Friends Ride for Sick Kids

RIDE: Local cyclists Tyrone Harris and Steven Hallam with Noah Hallam. Noah suffers from multiple craniosynostosis, and is the ambassdor for this year's Ride for Sick Kids.

RIDE: Local cyclists Tyrone Harris and Steven Hallam with Noah Hallam. Noah suffers from multiple craniosynostosis, and is the ambassdor for this year's Ride for Sick Kids.

Locals Steven Hallam and Tyrone Harris will be raising funds for children in need when they take on a cycling challenge spanning the 1000 kilometres between Mount Gambier and Adelaide. 

Ride for Sick Kids SA aims to raise funds for Ronald McDonald House, which supports children with serious illnesses and disabilities.

Mr Hallam’s son Noah is the ambassador for the race. Noah has had to endure seven major brain surgeries due to living with multiple craniosynostosis.

The diagnosis means Noah’s skull is fused prematurely, leaving no room for his brain to grow. Despite living with a debilitating condition, Noah he remains a happy boy with a big smile.

“He doesn’t know any different, he lives life to the fullest. That makes it easier on us,” Mr Hallam said.

“There are a lot of families out there doing it tough because they’re in the same situation as us. No one wants to see their child suffer.”

Because of the constant travel to Adelaide for Noah’s surgeries, Mr Hallam and his wife Bree have been frequent users of the Ronald McDonald House.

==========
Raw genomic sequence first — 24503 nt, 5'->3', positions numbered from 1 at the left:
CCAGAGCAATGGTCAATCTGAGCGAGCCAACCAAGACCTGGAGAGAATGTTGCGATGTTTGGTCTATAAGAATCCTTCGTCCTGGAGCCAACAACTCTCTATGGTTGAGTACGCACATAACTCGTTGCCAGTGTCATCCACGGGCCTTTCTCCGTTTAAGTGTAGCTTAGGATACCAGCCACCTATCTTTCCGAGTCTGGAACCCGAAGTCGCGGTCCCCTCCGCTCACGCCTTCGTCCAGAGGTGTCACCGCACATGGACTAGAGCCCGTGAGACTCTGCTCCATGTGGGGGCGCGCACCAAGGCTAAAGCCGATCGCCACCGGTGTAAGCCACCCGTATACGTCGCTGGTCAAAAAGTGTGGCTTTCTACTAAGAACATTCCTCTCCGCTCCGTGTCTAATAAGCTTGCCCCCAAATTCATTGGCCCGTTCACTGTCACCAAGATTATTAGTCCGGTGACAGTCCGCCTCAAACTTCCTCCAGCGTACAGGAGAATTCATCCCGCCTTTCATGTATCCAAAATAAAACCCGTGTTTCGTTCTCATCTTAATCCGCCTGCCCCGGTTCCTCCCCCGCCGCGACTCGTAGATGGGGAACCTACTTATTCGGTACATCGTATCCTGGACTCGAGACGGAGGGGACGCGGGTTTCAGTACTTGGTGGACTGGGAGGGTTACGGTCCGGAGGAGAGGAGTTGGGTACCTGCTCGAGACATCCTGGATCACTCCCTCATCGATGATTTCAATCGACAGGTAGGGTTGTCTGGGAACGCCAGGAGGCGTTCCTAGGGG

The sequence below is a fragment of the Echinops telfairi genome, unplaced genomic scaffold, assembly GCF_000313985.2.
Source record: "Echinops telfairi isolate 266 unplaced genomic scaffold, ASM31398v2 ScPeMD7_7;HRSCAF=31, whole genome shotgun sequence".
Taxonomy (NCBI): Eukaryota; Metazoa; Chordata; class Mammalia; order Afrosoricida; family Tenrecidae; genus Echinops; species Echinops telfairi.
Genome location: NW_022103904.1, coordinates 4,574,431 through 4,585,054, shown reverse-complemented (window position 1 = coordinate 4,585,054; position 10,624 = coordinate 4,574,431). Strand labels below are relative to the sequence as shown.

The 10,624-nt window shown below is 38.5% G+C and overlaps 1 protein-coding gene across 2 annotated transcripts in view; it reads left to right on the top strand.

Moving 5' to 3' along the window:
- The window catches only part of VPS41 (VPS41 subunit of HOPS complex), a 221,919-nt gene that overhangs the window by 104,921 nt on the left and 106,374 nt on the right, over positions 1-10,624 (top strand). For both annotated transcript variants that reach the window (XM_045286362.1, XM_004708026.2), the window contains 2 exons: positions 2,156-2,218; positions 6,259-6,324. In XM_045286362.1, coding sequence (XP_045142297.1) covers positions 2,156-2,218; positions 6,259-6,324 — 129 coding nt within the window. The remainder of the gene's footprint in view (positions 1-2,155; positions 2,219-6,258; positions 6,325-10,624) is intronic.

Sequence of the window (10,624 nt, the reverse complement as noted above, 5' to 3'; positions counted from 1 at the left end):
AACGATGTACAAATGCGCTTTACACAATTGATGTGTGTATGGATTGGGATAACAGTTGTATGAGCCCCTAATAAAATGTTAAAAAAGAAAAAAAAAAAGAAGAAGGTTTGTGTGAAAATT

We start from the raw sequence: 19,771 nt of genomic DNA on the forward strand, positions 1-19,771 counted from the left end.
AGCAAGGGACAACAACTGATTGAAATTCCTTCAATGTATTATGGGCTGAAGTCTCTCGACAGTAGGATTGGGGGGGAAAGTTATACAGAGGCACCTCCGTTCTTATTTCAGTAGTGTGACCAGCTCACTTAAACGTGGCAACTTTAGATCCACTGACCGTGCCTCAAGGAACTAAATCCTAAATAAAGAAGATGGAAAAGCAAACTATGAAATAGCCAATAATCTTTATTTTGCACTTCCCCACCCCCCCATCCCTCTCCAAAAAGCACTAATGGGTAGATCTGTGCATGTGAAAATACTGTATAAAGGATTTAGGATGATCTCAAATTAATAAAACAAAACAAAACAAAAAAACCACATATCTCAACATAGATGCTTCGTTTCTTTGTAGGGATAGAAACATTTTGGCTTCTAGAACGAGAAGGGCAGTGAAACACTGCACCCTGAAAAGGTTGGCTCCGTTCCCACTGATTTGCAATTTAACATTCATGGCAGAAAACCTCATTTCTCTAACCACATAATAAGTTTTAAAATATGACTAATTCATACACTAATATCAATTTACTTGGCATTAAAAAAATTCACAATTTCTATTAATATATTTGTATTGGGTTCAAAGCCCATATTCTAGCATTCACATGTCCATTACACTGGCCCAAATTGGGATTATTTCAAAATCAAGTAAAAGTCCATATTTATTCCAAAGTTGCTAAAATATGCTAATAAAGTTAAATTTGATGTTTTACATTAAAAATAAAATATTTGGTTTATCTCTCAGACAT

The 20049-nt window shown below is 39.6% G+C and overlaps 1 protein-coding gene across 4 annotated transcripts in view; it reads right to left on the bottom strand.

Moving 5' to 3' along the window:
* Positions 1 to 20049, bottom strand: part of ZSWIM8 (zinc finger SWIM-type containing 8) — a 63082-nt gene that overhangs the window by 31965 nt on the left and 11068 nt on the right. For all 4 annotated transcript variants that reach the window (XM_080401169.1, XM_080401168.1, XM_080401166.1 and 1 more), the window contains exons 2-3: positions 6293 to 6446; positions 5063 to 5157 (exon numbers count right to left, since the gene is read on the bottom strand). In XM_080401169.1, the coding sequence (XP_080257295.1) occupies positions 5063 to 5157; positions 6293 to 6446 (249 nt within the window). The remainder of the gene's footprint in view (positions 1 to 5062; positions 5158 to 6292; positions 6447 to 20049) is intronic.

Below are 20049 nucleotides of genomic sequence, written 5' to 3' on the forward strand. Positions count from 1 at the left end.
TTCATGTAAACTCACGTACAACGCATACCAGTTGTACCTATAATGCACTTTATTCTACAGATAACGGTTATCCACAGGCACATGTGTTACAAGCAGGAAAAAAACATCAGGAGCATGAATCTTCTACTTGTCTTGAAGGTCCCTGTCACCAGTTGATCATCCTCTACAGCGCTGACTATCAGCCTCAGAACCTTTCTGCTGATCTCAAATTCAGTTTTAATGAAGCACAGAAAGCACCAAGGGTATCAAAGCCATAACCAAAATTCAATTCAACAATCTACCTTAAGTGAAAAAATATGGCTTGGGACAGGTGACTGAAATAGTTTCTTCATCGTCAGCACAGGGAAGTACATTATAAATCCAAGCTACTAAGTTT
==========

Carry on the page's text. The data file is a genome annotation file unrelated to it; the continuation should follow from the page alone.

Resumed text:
“It’s a place that’s always nearby when we need it. We get to talk to other families who have gone through the same things we have with Noah,” he said.

Mr Hallam has been busy preparing for the grueling seven-day ride, and with good reason – he hadn’t even ridden a bike before until recently.

“I’ve been doing a lot of conditioning, and spending a lot of time riding. You’ve got to make sure you eat the right foods when you need to eat them,” he said.

“I’m definitely excited to participate in the ride. I know that if I’m in a situation where it’s getting tough, I can think of Noah and how he doesn’t give up. That’s good motivation for me.”

Each rider will be assigned a child to raise funds for, with Mr Hallam to ride for all seven days of the event and Mr Harris to ride for two days.

The ride can be very challenging, but Mr Harris says it’s worth it when you reach the finish line.

“As I found out more information about the foundation I ended up getting into the fundraising, because I saw it as a very worthwhile cause,” he said.

“McDonalds to me used to be a place where you just buy hamburgers, but now I’ve seen how many families are supported by the Ronald McDonald house.

“The best part is when you ride into the house and see the faces on the kids and the families. They all start crying tears of joy, it’s also great to see the support teams for each of the riders.”

Mr Harris said the ride isn’t just about raising funds, it’s also about raising awareness for the Ronald McDonald House.

“I feel like the house is a little underused right now, it’s not one which is well-known. It’s not just the dollars it’s the awareness,” he said. 

The ride begins in Broken Hill at ends at the Ronald McDonald House in Adelaide, lasting from November 19 to November 25.